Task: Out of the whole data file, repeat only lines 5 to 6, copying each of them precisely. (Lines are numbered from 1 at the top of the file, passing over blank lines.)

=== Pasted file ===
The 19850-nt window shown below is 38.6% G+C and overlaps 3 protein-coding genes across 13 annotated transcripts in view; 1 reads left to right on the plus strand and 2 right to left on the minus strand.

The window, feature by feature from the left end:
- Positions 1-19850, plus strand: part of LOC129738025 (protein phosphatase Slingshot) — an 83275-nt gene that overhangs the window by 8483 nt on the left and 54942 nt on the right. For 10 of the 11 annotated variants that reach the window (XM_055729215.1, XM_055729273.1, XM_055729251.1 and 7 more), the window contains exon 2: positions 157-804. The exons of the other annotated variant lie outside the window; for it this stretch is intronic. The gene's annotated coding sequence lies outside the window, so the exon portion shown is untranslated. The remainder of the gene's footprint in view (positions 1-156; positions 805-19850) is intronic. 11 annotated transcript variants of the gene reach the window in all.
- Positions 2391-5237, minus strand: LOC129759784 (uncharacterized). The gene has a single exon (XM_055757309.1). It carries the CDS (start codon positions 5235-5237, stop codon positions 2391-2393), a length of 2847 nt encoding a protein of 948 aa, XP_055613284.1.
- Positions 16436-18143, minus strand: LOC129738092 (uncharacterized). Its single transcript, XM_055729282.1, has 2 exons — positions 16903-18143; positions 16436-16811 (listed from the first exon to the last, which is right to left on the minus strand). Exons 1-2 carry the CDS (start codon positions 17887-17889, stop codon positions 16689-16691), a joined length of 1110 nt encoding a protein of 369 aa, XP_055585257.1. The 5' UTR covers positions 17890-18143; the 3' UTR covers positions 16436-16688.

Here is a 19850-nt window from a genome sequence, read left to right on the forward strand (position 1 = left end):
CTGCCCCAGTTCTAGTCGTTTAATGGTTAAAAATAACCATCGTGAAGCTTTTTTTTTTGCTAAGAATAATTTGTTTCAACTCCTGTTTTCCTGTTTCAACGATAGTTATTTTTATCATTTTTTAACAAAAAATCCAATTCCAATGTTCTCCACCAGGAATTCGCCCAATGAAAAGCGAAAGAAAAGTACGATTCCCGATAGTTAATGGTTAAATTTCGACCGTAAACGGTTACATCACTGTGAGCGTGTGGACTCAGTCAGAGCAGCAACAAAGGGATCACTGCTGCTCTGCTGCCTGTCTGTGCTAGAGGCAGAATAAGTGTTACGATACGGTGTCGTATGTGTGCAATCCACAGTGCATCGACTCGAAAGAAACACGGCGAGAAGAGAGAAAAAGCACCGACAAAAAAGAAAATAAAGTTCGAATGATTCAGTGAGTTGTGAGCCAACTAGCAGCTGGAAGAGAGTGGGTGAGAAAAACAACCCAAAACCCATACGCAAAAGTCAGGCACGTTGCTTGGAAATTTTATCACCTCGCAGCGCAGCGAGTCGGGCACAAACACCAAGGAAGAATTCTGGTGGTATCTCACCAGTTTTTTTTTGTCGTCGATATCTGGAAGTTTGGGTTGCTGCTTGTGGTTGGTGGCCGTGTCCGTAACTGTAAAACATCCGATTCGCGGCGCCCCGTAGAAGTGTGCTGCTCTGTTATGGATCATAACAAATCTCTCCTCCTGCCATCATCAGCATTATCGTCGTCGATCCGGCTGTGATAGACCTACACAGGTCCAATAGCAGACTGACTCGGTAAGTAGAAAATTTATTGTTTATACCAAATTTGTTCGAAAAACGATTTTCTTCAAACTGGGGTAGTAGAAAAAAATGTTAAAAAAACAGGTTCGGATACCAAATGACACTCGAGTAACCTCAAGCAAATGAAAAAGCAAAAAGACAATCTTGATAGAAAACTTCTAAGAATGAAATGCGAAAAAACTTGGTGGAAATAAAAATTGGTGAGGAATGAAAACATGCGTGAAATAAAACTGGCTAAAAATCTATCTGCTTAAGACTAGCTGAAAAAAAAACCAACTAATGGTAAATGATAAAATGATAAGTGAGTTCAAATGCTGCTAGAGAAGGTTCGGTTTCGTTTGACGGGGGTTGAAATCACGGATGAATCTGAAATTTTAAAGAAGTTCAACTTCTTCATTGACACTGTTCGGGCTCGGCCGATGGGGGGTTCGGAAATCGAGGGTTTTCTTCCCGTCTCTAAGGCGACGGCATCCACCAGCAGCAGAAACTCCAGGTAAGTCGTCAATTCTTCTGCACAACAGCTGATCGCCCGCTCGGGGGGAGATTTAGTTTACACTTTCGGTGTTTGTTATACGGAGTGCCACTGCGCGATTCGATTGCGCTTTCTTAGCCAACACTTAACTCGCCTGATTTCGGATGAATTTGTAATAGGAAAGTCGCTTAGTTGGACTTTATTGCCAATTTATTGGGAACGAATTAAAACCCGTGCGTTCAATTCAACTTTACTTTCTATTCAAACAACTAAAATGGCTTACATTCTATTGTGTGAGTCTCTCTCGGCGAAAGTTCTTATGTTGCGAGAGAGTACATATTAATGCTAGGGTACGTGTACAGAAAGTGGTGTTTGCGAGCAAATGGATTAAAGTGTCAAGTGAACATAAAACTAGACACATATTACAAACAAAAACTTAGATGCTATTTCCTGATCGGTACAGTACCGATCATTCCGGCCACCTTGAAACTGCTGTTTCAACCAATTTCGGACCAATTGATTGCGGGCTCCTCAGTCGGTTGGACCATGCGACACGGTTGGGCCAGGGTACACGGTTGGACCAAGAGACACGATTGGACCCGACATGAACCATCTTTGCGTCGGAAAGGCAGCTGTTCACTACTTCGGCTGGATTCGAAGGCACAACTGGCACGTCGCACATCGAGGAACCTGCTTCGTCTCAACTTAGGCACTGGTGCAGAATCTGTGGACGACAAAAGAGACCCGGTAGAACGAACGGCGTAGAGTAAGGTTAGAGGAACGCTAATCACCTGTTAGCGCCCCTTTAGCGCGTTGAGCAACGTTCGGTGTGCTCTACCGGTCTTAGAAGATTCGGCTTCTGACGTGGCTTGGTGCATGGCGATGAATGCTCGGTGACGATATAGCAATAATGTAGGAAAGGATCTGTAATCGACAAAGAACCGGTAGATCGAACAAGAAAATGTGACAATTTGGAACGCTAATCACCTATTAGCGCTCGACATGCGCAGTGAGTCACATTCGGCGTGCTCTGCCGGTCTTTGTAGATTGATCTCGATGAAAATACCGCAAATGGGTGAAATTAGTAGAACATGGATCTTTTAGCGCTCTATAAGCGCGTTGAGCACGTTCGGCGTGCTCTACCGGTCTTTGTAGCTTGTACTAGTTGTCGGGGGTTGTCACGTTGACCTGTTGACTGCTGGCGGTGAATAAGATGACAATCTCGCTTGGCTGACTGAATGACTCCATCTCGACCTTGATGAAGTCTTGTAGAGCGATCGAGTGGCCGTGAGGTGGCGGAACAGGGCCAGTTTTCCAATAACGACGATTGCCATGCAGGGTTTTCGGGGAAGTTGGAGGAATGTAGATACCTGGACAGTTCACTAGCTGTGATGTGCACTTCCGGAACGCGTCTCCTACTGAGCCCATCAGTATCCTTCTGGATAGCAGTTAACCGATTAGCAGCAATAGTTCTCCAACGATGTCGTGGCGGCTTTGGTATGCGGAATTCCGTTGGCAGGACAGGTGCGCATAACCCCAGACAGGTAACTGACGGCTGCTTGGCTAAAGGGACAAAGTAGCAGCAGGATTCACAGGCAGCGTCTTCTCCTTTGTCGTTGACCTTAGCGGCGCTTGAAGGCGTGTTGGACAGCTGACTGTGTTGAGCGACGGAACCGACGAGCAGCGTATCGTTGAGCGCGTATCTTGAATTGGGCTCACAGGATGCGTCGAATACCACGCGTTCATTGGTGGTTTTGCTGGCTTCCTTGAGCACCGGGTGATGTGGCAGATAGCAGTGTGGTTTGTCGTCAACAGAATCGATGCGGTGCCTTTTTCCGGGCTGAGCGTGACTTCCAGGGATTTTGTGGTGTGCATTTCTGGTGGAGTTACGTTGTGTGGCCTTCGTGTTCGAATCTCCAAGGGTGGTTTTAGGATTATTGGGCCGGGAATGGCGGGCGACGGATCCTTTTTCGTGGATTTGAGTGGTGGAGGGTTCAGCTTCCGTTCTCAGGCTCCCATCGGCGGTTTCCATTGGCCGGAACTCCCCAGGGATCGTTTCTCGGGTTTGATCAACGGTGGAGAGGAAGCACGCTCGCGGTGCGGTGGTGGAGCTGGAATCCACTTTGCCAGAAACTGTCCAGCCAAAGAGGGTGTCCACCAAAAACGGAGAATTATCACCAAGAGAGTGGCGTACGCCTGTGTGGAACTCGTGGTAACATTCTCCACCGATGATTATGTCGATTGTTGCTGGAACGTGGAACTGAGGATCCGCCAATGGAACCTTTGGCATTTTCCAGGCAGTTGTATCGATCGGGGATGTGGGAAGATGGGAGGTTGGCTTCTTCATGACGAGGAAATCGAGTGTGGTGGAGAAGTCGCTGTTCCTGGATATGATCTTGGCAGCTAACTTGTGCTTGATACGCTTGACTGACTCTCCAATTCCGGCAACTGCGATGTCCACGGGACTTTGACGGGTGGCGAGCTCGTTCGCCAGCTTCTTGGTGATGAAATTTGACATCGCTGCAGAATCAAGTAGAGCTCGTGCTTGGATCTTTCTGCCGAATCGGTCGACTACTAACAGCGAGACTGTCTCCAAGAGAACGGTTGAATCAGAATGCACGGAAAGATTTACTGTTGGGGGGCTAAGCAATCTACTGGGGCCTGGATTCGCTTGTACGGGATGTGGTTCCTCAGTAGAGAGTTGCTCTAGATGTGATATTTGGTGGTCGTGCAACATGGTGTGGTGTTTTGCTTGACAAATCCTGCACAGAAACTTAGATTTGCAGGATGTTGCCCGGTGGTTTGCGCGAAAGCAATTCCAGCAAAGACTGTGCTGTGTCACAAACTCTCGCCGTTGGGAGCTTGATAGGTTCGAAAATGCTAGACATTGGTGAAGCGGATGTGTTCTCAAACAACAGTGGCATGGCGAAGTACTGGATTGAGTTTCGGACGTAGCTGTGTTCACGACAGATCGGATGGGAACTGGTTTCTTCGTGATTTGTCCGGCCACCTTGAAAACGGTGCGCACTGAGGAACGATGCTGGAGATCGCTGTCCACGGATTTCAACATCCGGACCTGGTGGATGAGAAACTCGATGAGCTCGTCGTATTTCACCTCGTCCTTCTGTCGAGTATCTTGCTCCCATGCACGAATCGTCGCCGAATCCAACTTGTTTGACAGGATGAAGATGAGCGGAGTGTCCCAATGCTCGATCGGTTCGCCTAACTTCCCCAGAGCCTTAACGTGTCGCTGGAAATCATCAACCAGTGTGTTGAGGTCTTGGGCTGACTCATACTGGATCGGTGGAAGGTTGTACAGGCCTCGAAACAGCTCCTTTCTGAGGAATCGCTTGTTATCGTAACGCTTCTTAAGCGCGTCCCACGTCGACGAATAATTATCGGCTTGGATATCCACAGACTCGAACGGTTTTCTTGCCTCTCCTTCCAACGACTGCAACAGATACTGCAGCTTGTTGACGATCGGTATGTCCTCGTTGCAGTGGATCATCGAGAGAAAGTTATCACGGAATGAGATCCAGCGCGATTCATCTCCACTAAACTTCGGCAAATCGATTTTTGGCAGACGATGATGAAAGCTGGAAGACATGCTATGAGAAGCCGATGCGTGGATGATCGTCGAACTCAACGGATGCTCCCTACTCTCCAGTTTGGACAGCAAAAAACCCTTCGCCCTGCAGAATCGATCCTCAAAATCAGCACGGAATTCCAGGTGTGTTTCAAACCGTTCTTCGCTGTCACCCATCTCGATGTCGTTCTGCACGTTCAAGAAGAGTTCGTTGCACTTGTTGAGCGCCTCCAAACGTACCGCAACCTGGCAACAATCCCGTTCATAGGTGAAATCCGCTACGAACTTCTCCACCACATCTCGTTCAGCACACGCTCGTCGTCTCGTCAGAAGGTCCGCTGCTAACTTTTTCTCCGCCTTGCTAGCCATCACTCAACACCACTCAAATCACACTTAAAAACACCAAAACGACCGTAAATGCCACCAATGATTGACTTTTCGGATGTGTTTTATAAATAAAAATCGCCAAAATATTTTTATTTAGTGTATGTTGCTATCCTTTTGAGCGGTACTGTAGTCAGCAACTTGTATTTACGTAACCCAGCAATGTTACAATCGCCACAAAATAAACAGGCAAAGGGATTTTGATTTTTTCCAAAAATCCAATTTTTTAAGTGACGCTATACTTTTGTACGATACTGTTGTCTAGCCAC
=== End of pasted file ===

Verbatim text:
- Positions 16436-18143, minus strand: LOC129738092 (uncharacterized). Its single transcript, XM_055729282.1, has 2 exons — positions 16903-18143; positions 16436-16811 (listed from the first exon to the last, which is right to left on the minus strand). Exons 1-2 carry the CDS (start codon positions 17887-17889, stop codon positions 16689-16691), a joined length of 1110 nt encoding a protein of 369 aa, XP_055585257.1. The 5' UTR covers positions 17890-18143; the 3' UTR covers positions 16436-16688.

Here is a 19850-nt window from a genome sequence, read left to right on the forward strand (position 1 = left end):